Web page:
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Definition of "lote" [lote]

  • A large tree (Celtis australis), found in the south of Europe. It has a hard wood, and bears a cherrylike fruit. Called also nettle tree. (noun)
  • The European burbot. (noun)
  • To lurk; to lie hid. (verb-intransitive)

Gnu Collaboartive International Dictionary of English: licensed under The Code Project Open License (CPOL)

Use "lote" in a sentence
  • "Marmots, glacier fleas (spring-tails, not true fleas), admirable trout, and burbot (the fresh-water cod, called "lote" in French), outrageous wood-gnats, which English people call by a Portuguese name as soon as they are on the Continent, and singing birds (usually one is too late in the season to hear them) were our zoological accompaniment."
  • "Nor are the commentators agreed whether they were cut out of a kind of lote-tree in paradise called al Sedra, or whether they were chrysolites, emeralds, rubies or common stone. 1 But they say that they were each ten or twelve cubits long; for they suppose that not only the ten commandments but the whole law was written thereon: and some add that the letters were cut quite through the tables, so that they might be read on both sides2-which is a fable of the Jews."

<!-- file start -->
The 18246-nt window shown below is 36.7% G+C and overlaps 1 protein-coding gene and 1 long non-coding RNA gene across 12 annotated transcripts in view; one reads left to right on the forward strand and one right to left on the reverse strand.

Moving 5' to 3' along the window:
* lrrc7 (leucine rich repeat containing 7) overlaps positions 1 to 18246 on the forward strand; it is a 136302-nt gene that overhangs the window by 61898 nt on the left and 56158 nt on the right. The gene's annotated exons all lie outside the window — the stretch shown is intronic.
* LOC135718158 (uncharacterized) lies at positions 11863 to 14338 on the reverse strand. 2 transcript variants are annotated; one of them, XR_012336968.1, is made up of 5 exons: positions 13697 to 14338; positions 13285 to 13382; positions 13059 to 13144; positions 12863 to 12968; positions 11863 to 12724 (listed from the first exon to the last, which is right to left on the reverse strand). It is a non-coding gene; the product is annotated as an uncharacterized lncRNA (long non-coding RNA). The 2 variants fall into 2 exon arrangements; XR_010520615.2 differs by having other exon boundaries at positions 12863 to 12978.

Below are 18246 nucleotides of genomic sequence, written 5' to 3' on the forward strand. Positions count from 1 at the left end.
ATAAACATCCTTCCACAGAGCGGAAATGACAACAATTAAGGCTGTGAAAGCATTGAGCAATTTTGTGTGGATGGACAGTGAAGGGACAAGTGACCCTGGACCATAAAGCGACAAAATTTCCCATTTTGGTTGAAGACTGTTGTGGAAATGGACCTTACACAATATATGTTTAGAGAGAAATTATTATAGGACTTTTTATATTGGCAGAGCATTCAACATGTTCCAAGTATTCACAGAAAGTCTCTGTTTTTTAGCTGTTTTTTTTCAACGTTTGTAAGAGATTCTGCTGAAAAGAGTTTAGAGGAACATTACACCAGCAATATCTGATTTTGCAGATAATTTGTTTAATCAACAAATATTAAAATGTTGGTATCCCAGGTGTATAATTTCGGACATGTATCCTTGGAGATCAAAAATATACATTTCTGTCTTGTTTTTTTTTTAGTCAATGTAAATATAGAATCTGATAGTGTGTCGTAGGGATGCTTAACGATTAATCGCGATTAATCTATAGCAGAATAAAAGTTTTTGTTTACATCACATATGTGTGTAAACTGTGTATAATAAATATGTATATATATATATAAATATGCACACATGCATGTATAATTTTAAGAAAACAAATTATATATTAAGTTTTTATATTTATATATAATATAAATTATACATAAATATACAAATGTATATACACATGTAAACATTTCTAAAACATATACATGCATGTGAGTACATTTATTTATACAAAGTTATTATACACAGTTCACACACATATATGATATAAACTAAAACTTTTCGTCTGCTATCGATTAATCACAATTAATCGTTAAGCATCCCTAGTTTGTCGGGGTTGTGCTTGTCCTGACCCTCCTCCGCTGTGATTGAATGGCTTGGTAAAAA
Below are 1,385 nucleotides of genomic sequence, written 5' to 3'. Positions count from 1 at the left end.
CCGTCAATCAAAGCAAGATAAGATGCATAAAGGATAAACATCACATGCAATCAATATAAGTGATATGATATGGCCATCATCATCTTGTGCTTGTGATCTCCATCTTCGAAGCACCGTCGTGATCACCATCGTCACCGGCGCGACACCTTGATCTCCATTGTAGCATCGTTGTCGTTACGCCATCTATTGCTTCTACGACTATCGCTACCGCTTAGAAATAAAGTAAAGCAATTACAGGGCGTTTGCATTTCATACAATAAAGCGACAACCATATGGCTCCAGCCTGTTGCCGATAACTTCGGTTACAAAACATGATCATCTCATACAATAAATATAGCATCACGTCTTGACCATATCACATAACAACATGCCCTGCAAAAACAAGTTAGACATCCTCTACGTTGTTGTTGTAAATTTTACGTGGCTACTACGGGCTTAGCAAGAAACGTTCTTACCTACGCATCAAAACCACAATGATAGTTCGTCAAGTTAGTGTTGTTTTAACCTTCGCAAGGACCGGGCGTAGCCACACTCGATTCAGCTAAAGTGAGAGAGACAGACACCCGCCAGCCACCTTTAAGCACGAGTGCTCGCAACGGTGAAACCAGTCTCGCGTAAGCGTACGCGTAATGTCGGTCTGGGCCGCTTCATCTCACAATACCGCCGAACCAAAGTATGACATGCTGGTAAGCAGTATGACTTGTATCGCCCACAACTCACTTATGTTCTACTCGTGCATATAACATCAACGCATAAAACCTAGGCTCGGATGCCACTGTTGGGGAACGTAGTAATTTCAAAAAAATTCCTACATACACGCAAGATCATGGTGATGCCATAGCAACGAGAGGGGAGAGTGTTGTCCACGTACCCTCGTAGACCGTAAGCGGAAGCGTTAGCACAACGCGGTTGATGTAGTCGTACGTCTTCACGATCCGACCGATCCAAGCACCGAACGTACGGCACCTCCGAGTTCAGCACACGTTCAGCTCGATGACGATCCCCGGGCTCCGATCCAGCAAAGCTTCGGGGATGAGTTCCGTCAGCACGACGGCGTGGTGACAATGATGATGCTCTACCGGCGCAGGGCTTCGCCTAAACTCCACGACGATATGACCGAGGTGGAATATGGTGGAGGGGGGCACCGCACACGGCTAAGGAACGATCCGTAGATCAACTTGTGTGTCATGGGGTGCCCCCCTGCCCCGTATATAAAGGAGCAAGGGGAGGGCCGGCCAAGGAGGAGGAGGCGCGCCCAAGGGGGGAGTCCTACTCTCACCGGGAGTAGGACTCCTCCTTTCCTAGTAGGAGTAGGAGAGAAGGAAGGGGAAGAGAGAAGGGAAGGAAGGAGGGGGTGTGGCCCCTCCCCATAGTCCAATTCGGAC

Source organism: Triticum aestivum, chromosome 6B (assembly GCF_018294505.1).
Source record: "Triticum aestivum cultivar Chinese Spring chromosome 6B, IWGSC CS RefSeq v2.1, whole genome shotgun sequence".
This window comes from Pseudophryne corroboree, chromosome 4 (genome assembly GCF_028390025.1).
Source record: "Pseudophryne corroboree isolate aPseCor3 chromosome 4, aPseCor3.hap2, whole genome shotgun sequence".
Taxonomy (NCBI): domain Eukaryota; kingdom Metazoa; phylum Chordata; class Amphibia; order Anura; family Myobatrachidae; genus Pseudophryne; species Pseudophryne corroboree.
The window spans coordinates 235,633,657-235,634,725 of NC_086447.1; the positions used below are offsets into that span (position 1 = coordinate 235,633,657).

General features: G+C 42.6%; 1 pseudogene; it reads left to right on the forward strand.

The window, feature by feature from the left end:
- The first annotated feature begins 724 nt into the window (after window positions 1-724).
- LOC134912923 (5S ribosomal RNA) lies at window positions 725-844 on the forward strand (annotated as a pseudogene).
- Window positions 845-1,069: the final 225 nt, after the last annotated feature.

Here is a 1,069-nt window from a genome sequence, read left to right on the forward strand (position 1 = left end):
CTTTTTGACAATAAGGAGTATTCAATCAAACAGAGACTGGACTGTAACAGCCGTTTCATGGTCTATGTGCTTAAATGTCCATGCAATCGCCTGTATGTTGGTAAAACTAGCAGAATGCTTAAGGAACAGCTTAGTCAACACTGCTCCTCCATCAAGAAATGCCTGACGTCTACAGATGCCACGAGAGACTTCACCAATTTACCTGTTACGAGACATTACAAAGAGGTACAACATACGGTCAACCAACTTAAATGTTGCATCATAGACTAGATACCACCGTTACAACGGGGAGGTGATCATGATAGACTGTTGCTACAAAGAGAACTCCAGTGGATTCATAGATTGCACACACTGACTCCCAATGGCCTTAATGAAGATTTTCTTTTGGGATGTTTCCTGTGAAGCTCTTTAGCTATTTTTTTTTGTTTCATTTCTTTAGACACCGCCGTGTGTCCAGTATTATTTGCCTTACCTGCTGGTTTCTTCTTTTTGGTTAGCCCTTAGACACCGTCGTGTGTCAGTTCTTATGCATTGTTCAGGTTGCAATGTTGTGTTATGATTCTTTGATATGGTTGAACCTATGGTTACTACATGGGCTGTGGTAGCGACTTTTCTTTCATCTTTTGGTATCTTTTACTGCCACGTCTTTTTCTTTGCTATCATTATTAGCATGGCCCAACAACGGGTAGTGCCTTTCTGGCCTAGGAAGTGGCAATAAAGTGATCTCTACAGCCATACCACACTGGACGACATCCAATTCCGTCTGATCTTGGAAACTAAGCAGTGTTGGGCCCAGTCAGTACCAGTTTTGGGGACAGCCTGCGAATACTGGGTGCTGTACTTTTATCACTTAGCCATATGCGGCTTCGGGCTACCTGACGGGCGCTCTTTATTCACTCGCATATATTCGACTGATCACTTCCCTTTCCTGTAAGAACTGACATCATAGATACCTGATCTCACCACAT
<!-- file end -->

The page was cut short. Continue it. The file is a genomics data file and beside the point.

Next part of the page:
• "a large size in the Lake of Geneva (where I have seen it netted) is the burbot -- called "lote" in French -- a true cod of fresh-water habit which, though common throughout Europe and Northern Asia, is, in our country, only taken in a few rivers opening on the east coast."